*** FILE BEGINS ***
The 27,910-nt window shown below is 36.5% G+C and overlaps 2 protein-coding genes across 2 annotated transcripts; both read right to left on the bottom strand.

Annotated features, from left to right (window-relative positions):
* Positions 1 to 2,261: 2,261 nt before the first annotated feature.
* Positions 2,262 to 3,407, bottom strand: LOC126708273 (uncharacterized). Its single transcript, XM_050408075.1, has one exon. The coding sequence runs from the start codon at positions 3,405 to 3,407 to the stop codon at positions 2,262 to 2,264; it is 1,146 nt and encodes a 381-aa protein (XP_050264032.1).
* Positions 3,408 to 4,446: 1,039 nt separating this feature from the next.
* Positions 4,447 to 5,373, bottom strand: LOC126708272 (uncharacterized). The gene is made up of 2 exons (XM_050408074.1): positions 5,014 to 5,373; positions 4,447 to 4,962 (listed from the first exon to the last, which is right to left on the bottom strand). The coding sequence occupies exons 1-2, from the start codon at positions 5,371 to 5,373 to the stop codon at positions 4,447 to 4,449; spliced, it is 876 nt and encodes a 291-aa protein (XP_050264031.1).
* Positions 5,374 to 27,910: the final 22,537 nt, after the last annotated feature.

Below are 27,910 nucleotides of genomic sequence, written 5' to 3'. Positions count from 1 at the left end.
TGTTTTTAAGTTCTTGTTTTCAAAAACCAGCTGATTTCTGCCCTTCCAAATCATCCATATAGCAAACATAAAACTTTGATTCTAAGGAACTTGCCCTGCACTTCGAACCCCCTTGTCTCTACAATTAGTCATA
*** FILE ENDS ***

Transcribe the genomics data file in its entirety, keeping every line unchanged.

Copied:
The 27,910-nt window shown below is 36.5% G+C and overlaps 2 protein-coding genes across 2 annotated transcripts; both read right to left on the bottom strand.

Annotated features, from left to right (window-relative positions):
* Positions 1 to 2,261: 2,261 nt before the first annotated feature.
* Positions 2,262 to 3,407, bottom strand: LOC126708273 (uncharacterized). Its single transcript, XM_050408075.1, has one exon. The coding sequence runs from the start codon at positions 3,405 to 3,407 to the stop codon at positions 2,262 to 2,264; it is 1,146 nt and encodes a 381-aa protein (XP_050264032.1).
* Positions 3,408 to 4,446: 1,039 nt separating this feature from the next.
* Positions 4,447 to 5,373, bottom strand: LOC126708272 (uncharacterized). The gene is made up of 2 exons (XM_050408074.1): positions 5,014 to 5,373; positions 4,447 to 4,962 (listed from the first exon to the last, which is right to left on the bottom strand). The coding sequence occupies exons 1-2, from the start codon at positions 5,371 to 5,373 to the stop codon at positions 4,447 to 4,449; spliced, it is 876 nt and encodes a 291-aa protein (XP_050264031.1).
* Positions 5,374 to 27,910: the final 22,537 nt, after the last annotated feature.

Below are 27,910 nucleotides of genomic sequence, written 5' to 3'. Positions count from 1 at the left end.
TGTTTTTAAGTTCTTGTTTTCAAAAACCAGCTGATTTCTGCCCTTCCAAATCATCCATATAGCAAACATAAAACTTTGATTCTAAGGAACTTGCCCTGCACTTCGAACCCCCTTGTCTCTACAATTAGTCATA